Dating app "addicts" share these two traits

About 40 percent of people date online to find partners. But what if you can’t stop swiping?


Modern love often includes swiping through a sea of faces, matching with a stranger, then chatting and meeting up for a first date. Dating apps have overtaken other ways of meeting partners — the blind date, the meet-cute, or the set-up.

This year, about 40 percent of heterosexual couples in the United States met online. But online dating can be a slippery slope. Certain people can become overly dependent on dating apps and suffer from negative outcomes in their non-romantic life, research shows.

Inverse is counting down the 25 biggest stories of human potential of 2019. This is #22.

As Inverse reported in August, socially anxious and lonely people are more likely to continue unhealthy swiping. That dating app addiction can bleed into real life, affecting work, school, and other, non-romantic relationships.

Kathryn Coduto, researcher at Ohio State University, told Inverse back in August that the the gamification of dating is why it’s so hard to quit. (The study was published in the Journal of Social and Personal Relationships.)

“Swiping takes so little thought, which is a big part of these kinds of addictive behaviors,” Coduto, lead author on the study, told Inverse. “It feels like a game, right?”

Mindless scrolling can interrupt productivity at work or building in-person relationships in real time.


In the study, Coduto’s research team reviewed dating app usage and behavioral patterns of 269 undergraduate students with experience using one or more dating apps. The study focused on two behavioral traits: loneliness and social anxiety. All participants answered questions designed to measure these traits, like whether they were constantly nervous around others, or if they preferred online dating to face-to-face interactions. To measure compulsive use, participants responded how much they agreed with statements like “I am unable to reduce the amount of time I spend on dating apps.”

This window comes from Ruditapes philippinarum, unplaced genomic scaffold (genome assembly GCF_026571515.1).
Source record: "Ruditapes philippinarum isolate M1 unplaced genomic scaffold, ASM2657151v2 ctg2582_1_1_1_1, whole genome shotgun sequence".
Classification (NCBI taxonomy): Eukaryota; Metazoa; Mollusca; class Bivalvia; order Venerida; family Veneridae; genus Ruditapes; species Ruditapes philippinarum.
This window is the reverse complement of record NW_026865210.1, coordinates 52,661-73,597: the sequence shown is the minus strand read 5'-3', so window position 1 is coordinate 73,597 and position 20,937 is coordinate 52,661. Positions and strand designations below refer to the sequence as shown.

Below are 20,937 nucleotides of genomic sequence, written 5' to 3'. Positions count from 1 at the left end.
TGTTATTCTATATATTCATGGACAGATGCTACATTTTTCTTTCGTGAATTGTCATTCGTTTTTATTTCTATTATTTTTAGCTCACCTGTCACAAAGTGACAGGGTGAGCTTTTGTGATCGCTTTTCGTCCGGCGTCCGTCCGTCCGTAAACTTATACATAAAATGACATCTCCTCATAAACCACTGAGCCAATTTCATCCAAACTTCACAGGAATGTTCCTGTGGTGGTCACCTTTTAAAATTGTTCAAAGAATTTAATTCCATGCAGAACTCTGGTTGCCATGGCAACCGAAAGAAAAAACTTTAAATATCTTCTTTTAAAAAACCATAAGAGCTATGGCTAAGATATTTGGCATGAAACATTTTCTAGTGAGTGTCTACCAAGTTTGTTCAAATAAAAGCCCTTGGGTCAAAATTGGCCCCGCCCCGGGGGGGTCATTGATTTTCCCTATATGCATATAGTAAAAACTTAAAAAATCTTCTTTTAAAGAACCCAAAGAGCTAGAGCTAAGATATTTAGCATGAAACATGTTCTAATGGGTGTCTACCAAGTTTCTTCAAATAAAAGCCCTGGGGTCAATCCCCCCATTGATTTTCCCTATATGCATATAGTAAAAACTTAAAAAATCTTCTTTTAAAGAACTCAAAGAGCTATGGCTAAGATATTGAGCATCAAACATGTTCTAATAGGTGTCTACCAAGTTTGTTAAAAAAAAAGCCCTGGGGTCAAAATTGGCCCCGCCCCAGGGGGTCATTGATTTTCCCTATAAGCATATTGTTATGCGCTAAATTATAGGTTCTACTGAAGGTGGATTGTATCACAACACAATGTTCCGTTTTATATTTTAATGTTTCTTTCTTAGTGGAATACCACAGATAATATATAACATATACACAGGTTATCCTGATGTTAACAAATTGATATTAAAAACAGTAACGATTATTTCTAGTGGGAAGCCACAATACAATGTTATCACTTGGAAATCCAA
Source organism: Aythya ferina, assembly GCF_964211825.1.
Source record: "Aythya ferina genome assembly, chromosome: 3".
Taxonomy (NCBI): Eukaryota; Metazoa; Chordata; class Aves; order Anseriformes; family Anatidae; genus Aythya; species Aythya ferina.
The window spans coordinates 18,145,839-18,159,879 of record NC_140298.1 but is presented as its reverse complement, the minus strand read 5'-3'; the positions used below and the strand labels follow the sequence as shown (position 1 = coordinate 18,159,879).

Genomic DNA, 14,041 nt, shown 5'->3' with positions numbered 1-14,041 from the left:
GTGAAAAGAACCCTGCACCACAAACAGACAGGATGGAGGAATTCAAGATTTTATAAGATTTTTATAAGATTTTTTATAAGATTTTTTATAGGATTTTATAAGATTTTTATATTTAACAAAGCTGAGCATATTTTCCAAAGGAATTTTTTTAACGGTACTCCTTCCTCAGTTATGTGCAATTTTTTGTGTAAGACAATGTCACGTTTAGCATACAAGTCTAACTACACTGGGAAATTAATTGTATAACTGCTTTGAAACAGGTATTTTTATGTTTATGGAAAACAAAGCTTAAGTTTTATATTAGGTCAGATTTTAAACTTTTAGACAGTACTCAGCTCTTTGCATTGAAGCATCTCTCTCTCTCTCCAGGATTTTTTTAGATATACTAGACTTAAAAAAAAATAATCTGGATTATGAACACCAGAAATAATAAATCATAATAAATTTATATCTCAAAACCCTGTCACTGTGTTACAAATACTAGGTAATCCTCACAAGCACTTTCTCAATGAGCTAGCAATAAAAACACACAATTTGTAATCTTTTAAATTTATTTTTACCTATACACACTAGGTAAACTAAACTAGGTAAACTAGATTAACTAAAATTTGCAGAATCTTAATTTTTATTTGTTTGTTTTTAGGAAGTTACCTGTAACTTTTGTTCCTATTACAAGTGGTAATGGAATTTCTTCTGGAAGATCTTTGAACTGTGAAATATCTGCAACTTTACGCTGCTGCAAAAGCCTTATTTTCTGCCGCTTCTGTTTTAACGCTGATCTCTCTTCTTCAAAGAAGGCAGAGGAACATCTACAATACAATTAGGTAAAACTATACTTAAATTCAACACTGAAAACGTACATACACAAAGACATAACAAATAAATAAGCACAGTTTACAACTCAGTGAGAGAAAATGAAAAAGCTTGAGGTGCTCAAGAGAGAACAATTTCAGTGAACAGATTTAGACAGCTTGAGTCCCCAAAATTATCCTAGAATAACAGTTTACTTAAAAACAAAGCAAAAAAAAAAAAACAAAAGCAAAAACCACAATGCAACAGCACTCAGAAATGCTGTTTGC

“We have respondents who said they had gotten in trouble at school or work because they were taking their phones out to check their dating app,” Coduto said.

The team observed that people with high levels of social anxiety often choose online dating over face-to-face contact. Dating apps promote a greater sense of “control, comfort and safety,” Coduto explains. Approaching a stranger at the park or in a coffee shop can feel terrifying and unpredictable. Dating online lets users carefully construct their personal image and edit their conversations.

But social anxiety alone couldn’t predict whether a person would use apps compulsively. What mattered, the team found, was whether a person was socially anxious and lonely: those people were more likely to grow dependent on dating apps and get in trouble for inappropriate use.

To date mindfully online, Coduto recommends setting time or swiping limits and avoiding scrolling mindlessly throughout the day. She encourages people to remember that there are real people looking for love on the other end.

“This study comes across a little scary, but I don’t think people should be deterred from using dating apps. I really just think like the big takeaway is to be mindful of your use and to really remember that there’s someone on the other side of that swipe.”

As 2019 draws to a close, Inverse is revisiting 25 striking lessons for humans to help maximize our potential. This is #22. Some are awe-inspiring, some offer practical tips, and some give a glimpse of the future. Read the original article here.

Related Tags